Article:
MUMBAI: India's cut and polished diamond exports in 2016/17 could rise 15 percent from a year ago to a value of $23 billion as demand has been improving from the United States, Europe and some Asian countries, the head of a trade body said on Thursday.
The rise in exports will prompt the world's biggest diamond polisher to increase imports of rough diamonds by 10 percent, Praveenshankar Pandya, the chairman of the Gem and Jewellery Export Promotion Council said.
"Demand has been improving from the U.S., which is our biggest market. Buying has also improved from Europe and some Asian countries," he said.
India's exports of cut and polished diamonds in the 2015/16 fiscal year ending March 31 fell 13.6 percent from a year ago to $20 billion on lower purchases from China and the United States.
The correction in exports prompted diamond polishing units to reduce imports of rough diamonds by 16.2 percent in 2015/16 to $14 billion.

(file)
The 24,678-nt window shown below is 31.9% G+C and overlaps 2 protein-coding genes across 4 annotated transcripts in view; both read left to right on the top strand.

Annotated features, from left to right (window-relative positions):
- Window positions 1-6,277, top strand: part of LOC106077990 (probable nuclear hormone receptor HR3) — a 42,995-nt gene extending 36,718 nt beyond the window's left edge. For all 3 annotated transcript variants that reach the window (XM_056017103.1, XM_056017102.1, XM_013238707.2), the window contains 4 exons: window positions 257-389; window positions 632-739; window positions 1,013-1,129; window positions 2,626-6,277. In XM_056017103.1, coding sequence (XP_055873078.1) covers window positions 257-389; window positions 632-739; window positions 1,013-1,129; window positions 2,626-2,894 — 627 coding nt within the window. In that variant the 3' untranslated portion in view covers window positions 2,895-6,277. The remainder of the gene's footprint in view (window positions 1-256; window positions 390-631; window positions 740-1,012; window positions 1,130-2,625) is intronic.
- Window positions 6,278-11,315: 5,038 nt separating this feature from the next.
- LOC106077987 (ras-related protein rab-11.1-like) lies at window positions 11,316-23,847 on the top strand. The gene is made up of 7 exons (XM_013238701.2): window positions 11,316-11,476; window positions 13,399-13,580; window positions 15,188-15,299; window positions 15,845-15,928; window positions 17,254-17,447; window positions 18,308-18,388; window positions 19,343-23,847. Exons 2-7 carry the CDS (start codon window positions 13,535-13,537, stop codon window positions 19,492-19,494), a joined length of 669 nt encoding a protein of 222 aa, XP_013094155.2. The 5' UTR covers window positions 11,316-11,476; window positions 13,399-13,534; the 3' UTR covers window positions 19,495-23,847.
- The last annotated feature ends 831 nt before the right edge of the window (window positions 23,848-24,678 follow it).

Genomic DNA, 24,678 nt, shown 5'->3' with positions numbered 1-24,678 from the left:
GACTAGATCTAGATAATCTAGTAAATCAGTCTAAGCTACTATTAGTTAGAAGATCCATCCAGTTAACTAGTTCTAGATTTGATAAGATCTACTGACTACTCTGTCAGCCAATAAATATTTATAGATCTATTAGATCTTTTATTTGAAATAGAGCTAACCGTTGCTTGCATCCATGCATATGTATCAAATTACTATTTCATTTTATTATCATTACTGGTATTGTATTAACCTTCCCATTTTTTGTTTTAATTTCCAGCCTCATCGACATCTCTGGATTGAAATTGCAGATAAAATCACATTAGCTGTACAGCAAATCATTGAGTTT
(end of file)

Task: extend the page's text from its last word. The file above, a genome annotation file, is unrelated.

"For the first time in many years we witnessed sharp drop in rough diamond imports last year. With improved sentiments in the polished market, we will see higher rough diamond imports this year," Pandya said.
India is a global diamond polishing hub where 14 out of every 15 rough diamonds in the world are polished.
Last year manufacturers, who cut and polish diamonds, deferred purchases of rough diamonds as prices of polished ones fell more steeply than rough prices.
Many small polishing units in Surat in India's western state of Gujarat closed for business last year and laid off workers.
Russian diamond mining company Alrosa's first-quarter sales rose 34 percent year-on-year to 12.1 million carats, the world's largest producer of rough diamonds in carats said last week.
Anglo American-owned De Beers, the world's largest diamond producer by value, said its rough diamond sales during third cycle of the year rose to $660 million from $617 million in the second sales cycle.
Rough diamond prices are slowly rising, but polished diamond prices are not increasing, making it difficult for Indian polishers to sustain their businesses, Pandya said.